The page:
While IEGM/ECG displays are being presented, pacemaker 201 (FIG. 9) may detect any of the various events listed in TABLES VI-IX. If so, event records representative of the detected events are created within the pacemaker and stored within an event data storage unit 222 and also forwarded in real-time to IEGM and event marker data transmitter unit 230 for transmitting, along with the aforementioned IEGM signals, to the external programmer. The event marker data is received along with the IEGM data by IEGM and marker data receiver unit 232 (FIG. 8) of external programmer 200 and forwarded to IEGM/marker display generation unit 234. IEGM/Marker display generation unit 234 processes the marker data to generate icons for displaying along with the IEGM/ECG displays.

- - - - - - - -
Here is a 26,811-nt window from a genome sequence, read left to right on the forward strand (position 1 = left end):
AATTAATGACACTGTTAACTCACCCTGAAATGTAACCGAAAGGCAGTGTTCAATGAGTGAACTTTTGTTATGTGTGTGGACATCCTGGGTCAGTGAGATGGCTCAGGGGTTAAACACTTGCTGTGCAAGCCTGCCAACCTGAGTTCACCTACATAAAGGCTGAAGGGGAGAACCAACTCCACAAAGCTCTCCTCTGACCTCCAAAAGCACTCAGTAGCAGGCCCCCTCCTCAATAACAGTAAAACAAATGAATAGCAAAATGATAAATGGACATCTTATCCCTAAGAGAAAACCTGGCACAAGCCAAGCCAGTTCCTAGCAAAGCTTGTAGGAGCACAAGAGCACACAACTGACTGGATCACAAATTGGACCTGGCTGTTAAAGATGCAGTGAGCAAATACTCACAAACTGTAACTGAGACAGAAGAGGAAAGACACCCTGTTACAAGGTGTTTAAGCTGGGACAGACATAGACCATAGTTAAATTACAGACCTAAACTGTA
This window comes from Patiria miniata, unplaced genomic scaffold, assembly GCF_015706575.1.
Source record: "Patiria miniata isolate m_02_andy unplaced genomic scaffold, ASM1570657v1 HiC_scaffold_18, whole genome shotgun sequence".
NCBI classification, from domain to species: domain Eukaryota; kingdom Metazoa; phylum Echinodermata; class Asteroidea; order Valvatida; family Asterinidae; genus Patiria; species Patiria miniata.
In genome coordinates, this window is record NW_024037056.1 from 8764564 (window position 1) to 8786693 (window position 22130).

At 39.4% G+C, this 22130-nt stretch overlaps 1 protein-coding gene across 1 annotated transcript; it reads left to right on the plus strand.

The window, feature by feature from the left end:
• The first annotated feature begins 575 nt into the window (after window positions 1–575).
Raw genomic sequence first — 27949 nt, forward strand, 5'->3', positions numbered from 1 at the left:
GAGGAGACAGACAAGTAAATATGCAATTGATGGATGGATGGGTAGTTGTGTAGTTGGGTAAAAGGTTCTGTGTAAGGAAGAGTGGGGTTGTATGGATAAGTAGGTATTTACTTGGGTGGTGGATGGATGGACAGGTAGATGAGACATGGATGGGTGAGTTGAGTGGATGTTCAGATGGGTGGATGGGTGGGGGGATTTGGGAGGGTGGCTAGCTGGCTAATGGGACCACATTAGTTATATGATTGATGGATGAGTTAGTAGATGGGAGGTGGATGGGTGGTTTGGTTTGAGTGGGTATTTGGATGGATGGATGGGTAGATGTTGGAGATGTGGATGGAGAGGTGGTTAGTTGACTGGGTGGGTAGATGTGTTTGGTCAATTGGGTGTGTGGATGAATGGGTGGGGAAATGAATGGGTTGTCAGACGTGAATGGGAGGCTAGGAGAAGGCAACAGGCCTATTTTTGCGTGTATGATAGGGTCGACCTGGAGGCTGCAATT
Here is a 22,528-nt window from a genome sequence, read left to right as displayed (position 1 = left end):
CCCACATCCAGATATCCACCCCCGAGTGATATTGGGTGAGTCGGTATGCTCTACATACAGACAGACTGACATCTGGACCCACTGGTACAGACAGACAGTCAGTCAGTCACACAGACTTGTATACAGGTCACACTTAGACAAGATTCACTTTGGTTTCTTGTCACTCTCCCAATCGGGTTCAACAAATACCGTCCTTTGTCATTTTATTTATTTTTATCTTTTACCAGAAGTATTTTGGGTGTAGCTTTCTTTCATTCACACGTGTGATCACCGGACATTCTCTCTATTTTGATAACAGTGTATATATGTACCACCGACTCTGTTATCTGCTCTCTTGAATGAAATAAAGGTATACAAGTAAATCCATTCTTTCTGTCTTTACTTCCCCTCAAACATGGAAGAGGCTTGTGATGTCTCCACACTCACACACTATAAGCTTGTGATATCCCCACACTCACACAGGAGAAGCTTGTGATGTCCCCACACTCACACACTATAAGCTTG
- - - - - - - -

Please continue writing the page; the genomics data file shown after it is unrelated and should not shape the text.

Exemplary markers illustrative of sensed events are shown in the examples of FIGS. 10 and 11. More specifically, the scrolling real-time display of FIG. 10 illustrates two automode switching events (both represented by an m') along with various sensed atrial and ventricular stimulus events (represented by A and V, respectively), and various atrial and ventricular events sensed during non-absolute refractory periods (represented by P' and R'). As to the automode switching events, when the mode is switched, an m' with a right-facing bracket is displayed adjacent to the IEGM display and a textual notification is provided on the bottom of the display identifying the new mode (e.g. Mode Switched to DDI'). When the mode switches back, an m' with a left-facing bracket is displayed and a textual notification is provided on the bottom of the display identifying the mode to which the pacemaker has returned.